Using a voice synthesizer to increase reading comprehension levels of learning disabled adults:implications for training

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1990-06-29
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Virginia Tech
Abstract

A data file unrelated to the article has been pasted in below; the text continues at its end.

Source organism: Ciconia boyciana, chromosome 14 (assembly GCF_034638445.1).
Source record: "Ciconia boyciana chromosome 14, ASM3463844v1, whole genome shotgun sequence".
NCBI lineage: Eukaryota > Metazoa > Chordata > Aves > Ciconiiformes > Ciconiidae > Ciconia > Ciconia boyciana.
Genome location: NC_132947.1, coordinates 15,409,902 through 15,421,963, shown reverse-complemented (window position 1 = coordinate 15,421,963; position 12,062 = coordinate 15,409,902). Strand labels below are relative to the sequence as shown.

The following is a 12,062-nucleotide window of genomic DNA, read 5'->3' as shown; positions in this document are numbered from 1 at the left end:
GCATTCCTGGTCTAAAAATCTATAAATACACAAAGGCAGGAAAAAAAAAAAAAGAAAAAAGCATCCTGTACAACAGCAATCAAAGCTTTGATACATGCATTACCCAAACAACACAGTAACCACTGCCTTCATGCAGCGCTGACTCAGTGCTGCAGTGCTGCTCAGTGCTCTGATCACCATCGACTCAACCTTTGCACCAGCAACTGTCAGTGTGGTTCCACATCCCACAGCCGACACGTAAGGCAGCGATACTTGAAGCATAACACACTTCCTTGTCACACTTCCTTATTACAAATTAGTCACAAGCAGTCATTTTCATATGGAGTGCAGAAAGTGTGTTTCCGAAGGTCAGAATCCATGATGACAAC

Research efforts to determine the needs of special populations has increased in the field of human factors. The majority of these efforts are focused on the physically disabled. Little attention has been paid to the learning disabled, and specifically, the learning disabled adult. A single factor between subject design was utilized to evaluate the effectiveness of using a voice synthesizer to increase reading comprehension levels of learning disabled adults. The independent variable was presentation mode. The Passage Comprehension subtest of the Woodcock Reading Mastery Tests-Revised was presented via the computer. Subjects were required to complete the test under one of two conditions: with voice feedback or without voice feedback. Dependent measures included total correct answers and reaction time. Also, using a seven-point Likert scale, subjective data regarding various aspects of the voice synthesizer was collected. The Passage Comprehension subtest of the Woodcock-Johnson Psycho-Educational Battery-Revised was also administered to each subject by the experimenter. Comparisons of total scores were then made between the different administration formats. Analysis of the data was conducted using ANOVAs and t-tests. Results indicated no significant differences. Such results were attributed to the small sample size, the subject's potential familiarity with the type of test administered, and compensation skills already developed and maintained by the learning disabled subject. It was concluded that additional research was needed in order to understand the effects of using a voice synthesizer to increase reading comprehension levels and in adapting training programs in industry for the learning disabled.

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